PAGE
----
But in my opinion, it’s a mistake to tell people they become an “expert” or simply a “Catholic apologist” from this level of study. There are many persons calling themselves “apologist” online. Some apologists are telling other Catholics that they too can become an apologist without any formal training. You just hang out your “apologist” shingle and start teaching and preaching.

And the claim that you become a theologian after a year of study online, is wholly unsupportable, in my humble opinion.

Announcing our new Certificate in Catholic Theology and Certificate in Catholic Apologetics! Make a New Year’s Resolution to take Catholic classes online and become a theologian and apologist.

The course of study at NSTI is not accredited. Let’s compare their offering to CDU (Catholic Distance University). They are accredited. Their online BA in theology program requires 80 general education credit hours and 40 theology credit hours. Compare those 40 credit hours in theology to NSTI’s 2 or 3 credit hours (estimated, unaccredited). You are not a theologian if you complete the CDU BA degree in theology, with 10 to 20 times more credit hours in theology.

In one place on the NSTI website, it is called “a Certificate of Mastery in Theology”. The latest post at TaylorMarshall.com says:

Earn a one-year Certificate of Mastery in Theology and/or Apologetics. The Institute will offer a continuing education program. Premium Members will be able to work toward a one-year Certificate of Mastery in either Theology or Apologetics, or for this special launch: both Certificates if you wish.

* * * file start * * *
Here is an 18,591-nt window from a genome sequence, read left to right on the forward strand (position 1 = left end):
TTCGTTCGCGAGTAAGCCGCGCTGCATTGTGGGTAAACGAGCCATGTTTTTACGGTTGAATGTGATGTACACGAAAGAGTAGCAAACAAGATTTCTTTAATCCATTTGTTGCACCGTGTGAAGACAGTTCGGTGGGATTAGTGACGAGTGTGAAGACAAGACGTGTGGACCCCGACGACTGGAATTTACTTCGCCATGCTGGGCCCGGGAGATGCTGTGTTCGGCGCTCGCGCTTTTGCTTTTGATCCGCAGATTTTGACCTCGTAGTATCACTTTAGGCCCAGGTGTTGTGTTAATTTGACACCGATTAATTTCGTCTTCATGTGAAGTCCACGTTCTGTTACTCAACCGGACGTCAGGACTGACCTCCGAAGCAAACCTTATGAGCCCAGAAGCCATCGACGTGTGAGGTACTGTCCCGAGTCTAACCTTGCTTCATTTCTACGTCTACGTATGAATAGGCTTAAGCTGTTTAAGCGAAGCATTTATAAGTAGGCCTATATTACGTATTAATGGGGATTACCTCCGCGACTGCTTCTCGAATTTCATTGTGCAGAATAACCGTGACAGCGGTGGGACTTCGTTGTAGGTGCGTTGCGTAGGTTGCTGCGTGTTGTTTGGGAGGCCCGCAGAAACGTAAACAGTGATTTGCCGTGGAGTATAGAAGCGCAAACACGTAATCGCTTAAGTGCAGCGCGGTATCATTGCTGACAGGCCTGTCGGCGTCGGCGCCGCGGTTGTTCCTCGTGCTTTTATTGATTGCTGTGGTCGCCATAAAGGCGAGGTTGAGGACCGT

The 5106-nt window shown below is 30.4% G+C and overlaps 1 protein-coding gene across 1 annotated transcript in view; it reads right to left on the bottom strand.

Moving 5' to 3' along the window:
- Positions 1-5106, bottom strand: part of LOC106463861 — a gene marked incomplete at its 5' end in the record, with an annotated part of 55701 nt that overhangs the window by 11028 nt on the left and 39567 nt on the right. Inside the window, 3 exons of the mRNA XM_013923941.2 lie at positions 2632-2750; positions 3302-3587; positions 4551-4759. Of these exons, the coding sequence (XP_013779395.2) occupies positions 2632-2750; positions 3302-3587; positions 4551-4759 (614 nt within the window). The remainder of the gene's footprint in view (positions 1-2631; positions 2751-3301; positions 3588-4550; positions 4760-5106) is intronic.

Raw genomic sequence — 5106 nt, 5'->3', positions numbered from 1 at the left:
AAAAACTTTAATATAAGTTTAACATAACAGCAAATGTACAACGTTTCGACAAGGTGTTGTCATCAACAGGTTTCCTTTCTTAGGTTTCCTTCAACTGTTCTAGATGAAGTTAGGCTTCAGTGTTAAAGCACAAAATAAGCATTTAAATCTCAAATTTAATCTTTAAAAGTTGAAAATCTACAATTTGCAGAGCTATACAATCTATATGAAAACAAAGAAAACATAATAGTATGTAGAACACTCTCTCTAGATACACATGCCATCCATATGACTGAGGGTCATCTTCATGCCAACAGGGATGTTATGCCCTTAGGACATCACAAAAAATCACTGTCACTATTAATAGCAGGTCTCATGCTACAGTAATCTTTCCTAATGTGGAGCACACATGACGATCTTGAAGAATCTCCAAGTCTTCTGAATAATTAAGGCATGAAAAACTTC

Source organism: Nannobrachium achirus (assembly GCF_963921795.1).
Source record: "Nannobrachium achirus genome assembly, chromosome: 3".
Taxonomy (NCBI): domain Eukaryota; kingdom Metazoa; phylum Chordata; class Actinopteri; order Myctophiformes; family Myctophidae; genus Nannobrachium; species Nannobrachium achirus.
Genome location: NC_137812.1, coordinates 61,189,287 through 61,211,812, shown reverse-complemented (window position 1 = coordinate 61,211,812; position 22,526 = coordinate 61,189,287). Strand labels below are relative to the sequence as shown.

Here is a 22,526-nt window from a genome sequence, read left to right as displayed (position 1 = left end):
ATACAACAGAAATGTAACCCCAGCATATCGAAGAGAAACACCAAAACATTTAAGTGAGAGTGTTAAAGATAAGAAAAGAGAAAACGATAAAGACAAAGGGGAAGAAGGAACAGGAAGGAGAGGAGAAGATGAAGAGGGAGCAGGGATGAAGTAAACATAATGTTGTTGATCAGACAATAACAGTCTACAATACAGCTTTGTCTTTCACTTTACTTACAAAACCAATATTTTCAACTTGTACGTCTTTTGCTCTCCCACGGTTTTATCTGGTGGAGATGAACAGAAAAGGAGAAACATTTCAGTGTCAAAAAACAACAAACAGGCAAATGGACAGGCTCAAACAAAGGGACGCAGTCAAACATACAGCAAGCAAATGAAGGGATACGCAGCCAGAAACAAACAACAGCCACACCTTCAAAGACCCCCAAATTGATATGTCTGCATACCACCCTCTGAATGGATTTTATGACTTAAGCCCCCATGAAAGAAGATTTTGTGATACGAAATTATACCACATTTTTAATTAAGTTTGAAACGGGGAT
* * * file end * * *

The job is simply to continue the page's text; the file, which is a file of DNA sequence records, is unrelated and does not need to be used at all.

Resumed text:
The courses at NSTI are unaccredited; these are not online college courses. I sincerely and charitably believe that a devout Catholic who puts in the time and effort can take away from this type of certificate course a similar level of knowledge to a single one-semester college course in the same subject, even though NSTI is unaccredited.

But the term “mastery” is another exaggeration. You don’t master theology after getting a bachelor’s or even a master’s degree in the subject.

Over-emphasis of St. Thomas

I would criticize some of my fellow conservative and traditionalist Catholics for over-emphasis of the work of St. Thomas. On the far right in Catholicism, the theological opinion of Thomas is treated like dogma. Taylor Marshall is not one of those traditionalists who rejects Vatican II. But his approach to theology over-emphasizes past theological opinions, and treats modern theologians as if they don’t exist, or aren’t worth considering. There’s very little development of dogma, or open questions, or possibility for constructive debate. Any question answered by Thomas can’t possibly be subject to debate, as they treat Thomas as if he cannot err. The fact that the NSTI is named after St. Thomas does nothing to dissuade me from the impression that the NSTI will over-emphasize and ultimately dogmatize the opinions of St. Thomas.

The NSTI website speaks of the living Magisterium. But the course work emphasizes the theological opinions of St. Thomas from over 700 years ago, not the recent documents of the Magisterium.

Learning to do Theology